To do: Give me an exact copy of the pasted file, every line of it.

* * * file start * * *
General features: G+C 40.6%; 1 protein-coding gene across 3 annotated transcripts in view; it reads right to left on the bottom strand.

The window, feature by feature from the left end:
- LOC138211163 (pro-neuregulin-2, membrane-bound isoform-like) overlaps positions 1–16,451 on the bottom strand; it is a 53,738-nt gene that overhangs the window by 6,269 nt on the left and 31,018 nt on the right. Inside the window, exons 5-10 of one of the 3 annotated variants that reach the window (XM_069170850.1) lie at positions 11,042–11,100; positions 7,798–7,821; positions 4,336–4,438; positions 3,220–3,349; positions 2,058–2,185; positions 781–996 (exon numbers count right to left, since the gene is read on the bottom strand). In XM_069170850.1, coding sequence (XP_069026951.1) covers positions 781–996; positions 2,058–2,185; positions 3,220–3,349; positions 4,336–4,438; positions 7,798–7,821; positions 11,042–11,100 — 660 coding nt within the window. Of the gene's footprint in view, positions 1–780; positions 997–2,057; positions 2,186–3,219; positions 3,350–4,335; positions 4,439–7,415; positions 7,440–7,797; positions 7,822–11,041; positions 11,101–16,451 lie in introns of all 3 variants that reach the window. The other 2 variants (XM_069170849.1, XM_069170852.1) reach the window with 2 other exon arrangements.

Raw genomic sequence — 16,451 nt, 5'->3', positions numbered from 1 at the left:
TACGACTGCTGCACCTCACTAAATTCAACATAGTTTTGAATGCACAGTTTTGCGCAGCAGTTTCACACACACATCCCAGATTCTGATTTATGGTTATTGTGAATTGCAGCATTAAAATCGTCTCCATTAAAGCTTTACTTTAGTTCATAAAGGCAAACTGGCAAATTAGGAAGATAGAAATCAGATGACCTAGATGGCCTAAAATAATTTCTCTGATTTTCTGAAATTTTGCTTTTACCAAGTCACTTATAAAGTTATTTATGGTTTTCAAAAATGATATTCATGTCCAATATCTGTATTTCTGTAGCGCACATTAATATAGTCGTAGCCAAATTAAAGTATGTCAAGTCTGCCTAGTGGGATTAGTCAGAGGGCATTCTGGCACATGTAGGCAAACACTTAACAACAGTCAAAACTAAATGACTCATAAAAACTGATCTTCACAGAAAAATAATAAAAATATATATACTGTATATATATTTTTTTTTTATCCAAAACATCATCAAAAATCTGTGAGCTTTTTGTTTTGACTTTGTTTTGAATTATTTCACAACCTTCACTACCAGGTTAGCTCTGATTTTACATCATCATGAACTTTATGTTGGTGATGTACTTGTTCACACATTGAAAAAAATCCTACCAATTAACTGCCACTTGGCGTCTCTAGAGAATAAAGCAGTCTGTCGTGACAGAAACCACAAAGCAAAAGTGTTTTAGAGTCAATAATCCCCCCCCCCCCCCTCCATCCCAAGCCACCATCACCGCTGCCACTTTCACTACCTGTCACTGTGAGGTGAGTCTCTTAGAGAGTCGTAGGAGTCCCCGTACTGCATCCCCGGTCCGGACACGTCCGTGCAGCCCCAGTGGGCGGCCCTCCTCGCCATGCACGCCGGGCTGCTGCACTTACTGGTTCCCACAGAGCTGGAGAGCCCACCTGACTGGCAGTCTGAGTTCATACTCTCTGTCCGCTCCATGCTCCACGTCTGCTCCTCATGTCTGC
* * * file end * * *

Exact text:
General features: G+C 40.6%; 1 protein-coding gene across 3 annotated transcripts in view; it reads right to left on the bottom strand.

The window, feature by feature from the left end:
- LOC138211163 (pro-neuregulin-2, membrane-bound isoform-like) overlaps positions 1–16,451 on the bottom strand; it is a 53,738-nt gene that overhangs the window by 6,269 nt on the left and 31,018 nt on the right. Inside the window, exons 5-10 of one of the 3 annotated variants that reach the window (XM_069170850.1) lie at positions 11,042–11,100; positions 7,798–7,821; positions 4,336–4,438; positions 3,220–3,349; positions 2,058–2,185; positions 781–996 (exon numbers count right to left, since the gene is read on the bottom strand). In XM_069170850.1, coding sequence (XP_069026951.1) covers positions 781–996; positions 2,058–2,185; positions 3,220–3,349; positions 4,336–4,438; positions 7,798–7,821; positions 11,042–11,100 — 660 coding nt within the window. Of the gene's footprint in view, positions 1–780; positions 997–2,057; positions 2,186–3,219; positions 3,350–4,335; positions 4,439–7,415; positions 7,440–7,797; positions 7,822–11,041; positions 11,101–16,451 lie in introns of all 3 variants that reach the window. The other 2 variants (XM_069170849.1, XM_069170852.1) reach the window with 2 other exon arrangements.

Raw genomic sequence — 16,451 nt, 5'->3', positions numbered from 1 at the left:
TACGACTGCTGCACCTCACTAAATTCAACATAGTTTTGAATGCACAGTTTTGCGCAGCAGTTTCACACACACATCCCAGATTCTGATTTATGGTTATTGTGAATTGCAGCATTAAAATCGTCTCCATTAAAGCTTTACTTTAGTTCATAAAGGCAAACTGGCAAATTAGGAAGATAGAAATCAGATGACCTAGATGGCCTAAAATAATTTCTCTGATTTTCTGAAATTTTGCTTTTACCAAGTCACTTATAAAGTTATTTATGGTTTTCAAAAATGATATTCATGTCCAATATCTGTATTTCTGTAGCGCACATTAATATAGTCGTAGCCAAATTAAAGTATGTCAAGTCTGCCTAGTGGGATTAGTCAGAGGGCATTCTGGCACATGTAGGCAAACACTTAACAACAGTCAAAACTAAATGACTCATAAAAACTGATCTTCACAGAAAAATAATAAAAATATATATACTGTATATATATTTTTTTTTTATCCAAAACATCATCAAAAATCTGTGAGCTTTTTGTTTTGACTTTGTTTTGAATTATTTCACAACCTTCACTACCAGGTTAGCTCTGATTTTACATCATCATGAACTTTATGTTGGTGATGTACTTGTTCACACATTGAAAAAAATCCTACCAATTAACTGCCACTTGGCGTCTCTAGAGAATAAAGCAGTCTGTCGTGACAGAAACCACAAAGCAAAAGTGTTTTAGAGTCAATAATCCCCCCCCCCCCCCTCCATCCCAAGCCACCATCACCGCTGCCACTTTCACTACCTGTCACTGTGAGGTGAGTCTCTTAGAGAGTCGTAGGAGTCCCCGTACTGCATCCCCGGTCCGGACACGTCCGTGCAGCCCCAGTGGGCGGCCCTCCTCGCCATGCACGCCGGGCTGCTGCACTTACTGGTTCCCACAGAGCTGGAGAGCCCACCTGACTGGCAGTCTGAGTTCATACTCTCTGTCCGCTCCATGCTCCACGTCTGCTCCTCATGTCTGC